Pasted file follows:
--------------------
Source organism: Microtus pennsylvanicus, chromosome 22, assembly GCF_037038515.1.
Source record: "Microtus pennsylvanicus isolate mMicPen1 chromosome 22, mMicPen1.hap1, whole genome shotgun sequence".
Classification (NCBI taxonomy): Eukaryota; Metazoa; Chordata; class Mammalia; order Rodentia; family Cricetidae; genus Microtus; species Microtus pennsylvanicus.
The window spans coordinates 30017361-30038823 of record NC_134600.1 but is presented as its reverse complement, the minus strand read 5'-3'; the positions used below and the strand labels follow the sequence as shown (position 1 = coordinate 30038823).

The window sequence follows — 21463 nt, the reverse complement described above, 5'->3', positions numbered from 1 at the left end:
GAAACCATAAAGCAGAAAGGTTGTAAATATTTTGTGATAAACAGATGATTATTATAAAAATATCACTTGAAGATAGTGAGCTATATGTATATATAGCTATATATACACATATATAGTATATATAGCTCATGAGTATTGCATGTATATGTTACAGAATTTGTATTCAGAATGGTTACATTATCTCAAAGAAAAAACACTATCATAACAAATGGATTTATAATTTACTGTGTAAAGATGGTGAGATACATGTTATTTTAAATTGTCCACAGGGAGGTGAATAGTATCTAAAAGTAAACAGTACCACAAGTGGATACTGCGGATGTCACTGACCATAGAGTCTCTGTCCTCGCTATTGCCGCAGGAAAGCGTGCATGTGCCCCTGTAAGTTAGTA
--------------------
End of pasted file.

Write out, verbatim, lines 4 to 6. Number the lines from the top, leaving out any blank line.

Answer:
The window spans coordinates 30017361-30038823 of record NC_134600.1 but is presented as its reverse complement, the minus strand read 5'-3'; the positions used below and the strand labels follow the sequence as shown (position 1 = coordinate 30038823).

The window sequence follows — 21463 nt, the reverse complement described above, 5'->3', positions numbered from 1 at the left end:
GAAACCATAAAGCAGAAAGGTTGTAAATATTTTGTGATAAACAGATGATTATTATAAAAATATCACTTGAAGATAGTGAGCTATATGTATATATAGCTATATATACACATATATAGTATATATAGCTCATGAGTATTGCATGTATATGTTACAGAATTTGTATTCAGAATGGTTACATTATCTCAAAGAAAAAACACTATCATAACAAATGGATTTATAATTTACTGTGTAAAGATGGTGAGATACATGTTATTTTAAATTGTCCACAGGGAGGTGAATAGTATCTAAAAGTAAACAGTACCACAAGTGGATACTGCGGATGTCACTGACCATAGAGTCTCTGTCCTCGCTATTGCCGCAGGAAAGCGTGCATGTGCCCCTGTAAGTTAGTA